thinking out loud

Weekly Geeks 2009-03: Focus on the Classics

1) How do you feel about classic literature? Are you intimidated by it? Love it? Not sure because you never actually tried it? Don’t get why anyone reads anything else? Which classics, if any, have you truly loved? Which would you recommend for someone who has very little experience reading older books? Go all out, sell us on it!

To me, classic literature are just more books to read – some I’ve enjoyed immensely, some I’ve hated. Some I’m sure I’d love, and some I know I never want to read. When I was a kid I didn’t have anything else to read, so I read a lot of the classics – the books were all over the house as my mother used to study and teach English Literature. Unfortunately, I don’t remember much of the reading I did when I was a kid – I know for a fact that I read most of Dickens, for example, but other than sketchy memories of the plot and a dislike for some parts/characters, I really know as much about the books as someone who have only watched the movies. (I’ve never watched the movies, though!) I enjoyed Mark Twain, but didn’t love him that much and didn’t retain much from my reading of his books, either.

Some books I remember reading and loving very well, like Mary Shelley’sFrankenstein, Sir Arthur Conan Doyle’s The Hound of the Baskervilles, Charlotte Bronte’s Jane Eyre and Oscar Wilde’s The Picture of Dorian Gray as well as The Importance of Being Earnest and Kenneth Grahame’s The Wind in the Willows. I was obsessed with the Bronte sisters (I only ever read Charlotte, though) when I was a kid, having read about them in my children’s encyclopedia, which was really my favourite thing to read back then because of all the folklore and mythology I could look up and read about. And of course, Jules Verne and Lewis Carroll and Tolkien and H.G. Wells. And Beatrix Potter. Does Beatrix Potter count? Haha. Oh, and how could I forget L.M. Montgomery or Frances Hodgson Burnett? I absolutely adored the Anne and Emily books by Montgomery, as well as The Secret Garden and A Little Princess. I had liked Kipling very much, but I’m pretty sure I’ve only read the abridged versions. And E. Nesbit. I still haven’t readThe Railway Children, but Five Children and It was one of my favourites. I remember that my mother even borrowed the videotape of the BBC televised version; I watched it over and over! I heard about a more recent movie version, but I haven’t watched that. And Dodie Smith’s A Hundred and One Dalmatians – how I loved that book! Now that I think about it, how could I think that I didn’t have children’s books growing up? I had wonderful books. I just wasn’t raised on Goosebumps or Sweet Valley, that’s all. I did get into a Sweet Valley phase in high school, though. That’s when I started reading all the stuff I’ve missed out on – Enid Blyton and Roald Dahl and Sweet Valley and Christopher Pike and… well, you get the idea.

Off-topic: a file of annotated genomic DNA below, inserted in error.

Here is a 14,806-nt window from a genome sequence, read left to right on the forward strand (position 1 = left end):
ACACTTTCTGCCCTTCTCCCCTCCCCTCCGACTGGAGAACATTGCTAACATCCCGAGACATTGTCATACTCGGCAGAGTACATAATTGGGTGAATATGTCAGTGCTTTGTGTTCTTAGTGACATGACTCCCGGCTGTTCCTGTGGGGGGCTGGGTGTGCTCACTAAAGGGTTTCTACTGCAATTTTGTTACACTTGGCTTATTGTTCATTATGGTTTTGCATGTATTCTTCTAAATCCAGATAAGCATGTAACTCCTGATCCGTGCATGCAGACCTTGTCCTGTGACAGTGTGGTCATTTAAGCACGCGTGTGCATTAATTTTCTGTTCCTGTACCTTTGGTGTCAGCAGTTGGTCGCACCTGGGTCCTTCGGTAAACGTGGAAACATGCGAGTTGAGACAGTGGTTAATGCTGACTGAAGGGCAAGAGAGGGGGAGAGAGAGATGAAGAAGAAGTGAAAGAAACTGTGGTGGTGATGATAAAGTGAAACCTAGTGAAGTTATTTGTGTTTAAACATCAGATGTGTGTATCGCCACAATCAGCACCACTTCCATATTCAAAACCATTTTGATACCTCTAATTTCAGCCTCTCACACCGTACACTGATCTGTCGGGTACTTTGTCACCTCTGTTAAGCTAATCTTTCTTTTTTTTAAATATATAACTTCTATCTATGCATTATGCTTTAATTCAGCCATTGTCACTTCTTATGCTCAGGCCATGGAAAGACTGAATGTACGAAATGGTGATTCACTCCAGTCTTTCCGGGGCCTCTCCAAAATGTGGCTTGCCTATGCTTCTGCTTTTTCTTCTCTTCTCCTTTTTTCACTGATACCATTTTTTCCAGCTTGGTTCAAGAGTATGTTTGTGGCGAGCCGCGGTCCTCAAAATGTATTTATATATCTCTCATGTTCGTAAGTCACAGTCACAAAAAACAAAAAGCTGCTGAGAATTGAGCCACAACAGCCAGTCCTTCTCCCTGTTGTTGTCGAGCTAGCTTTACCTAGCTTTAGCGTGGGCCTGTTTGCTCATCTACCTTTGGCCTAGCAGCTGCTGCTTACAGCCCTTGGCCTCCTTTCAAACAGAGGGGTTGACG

Nowadays, I don’t read the classics much. Or at all. I barely read contemporary literary fiction now. Probably something in me screamed that I had enough when I was a kid, or the reading in high school had put me off, I’m not sure. There were authors that I remember not liking – Jane Austen, for example – that I re-read as an adult and found myself loving. I’ve only re-read Pride and Prejudice, but as soon as I get myself nice editions of Austen’s other books I’ll be re-reading them as well. A couple of my colleagues seem to love Dickens, another author I hated as a kid, so I wouldn’t mind re-reading him in the future. I might change my mind. In fact, I probably will.

4) As you explore the other Weekly Geeks posts: Did any inspire you to want to read a book you’ve never read before—or reread one to give it another chance? Tell us all about it, including a link to the post or posts that sparked your interest. If you end up reading the book, be sure to include a link to your post about it in a future Weekly Geeks post!

Well, the entry at Puss Reboots made me want to read Don Quixote, which I only read an abridged version of. Chris at Stuff As Dreams Are Made Onrecommended Charles Dickens to anyone who wants to start reading the classics, so I take the suggestion as a sign that I really should re-read Dickens. If I’m making a recommendation, though, I would probably start people off with Austen (despite hating her on my first try) or Charlotte Bronte – re-reading Jane Eyre together with Wide Sargasso Sea for college lit theory class had spoiled the book for me just a little, but it’s still one of my favourite readings from my younger days! Another book I’d recommend is Poe’s Tales of Mystery and Imagination, which unfortunately I read for the first time in college. I would’ve loved that as a kid.

~ originally posted on blogspot


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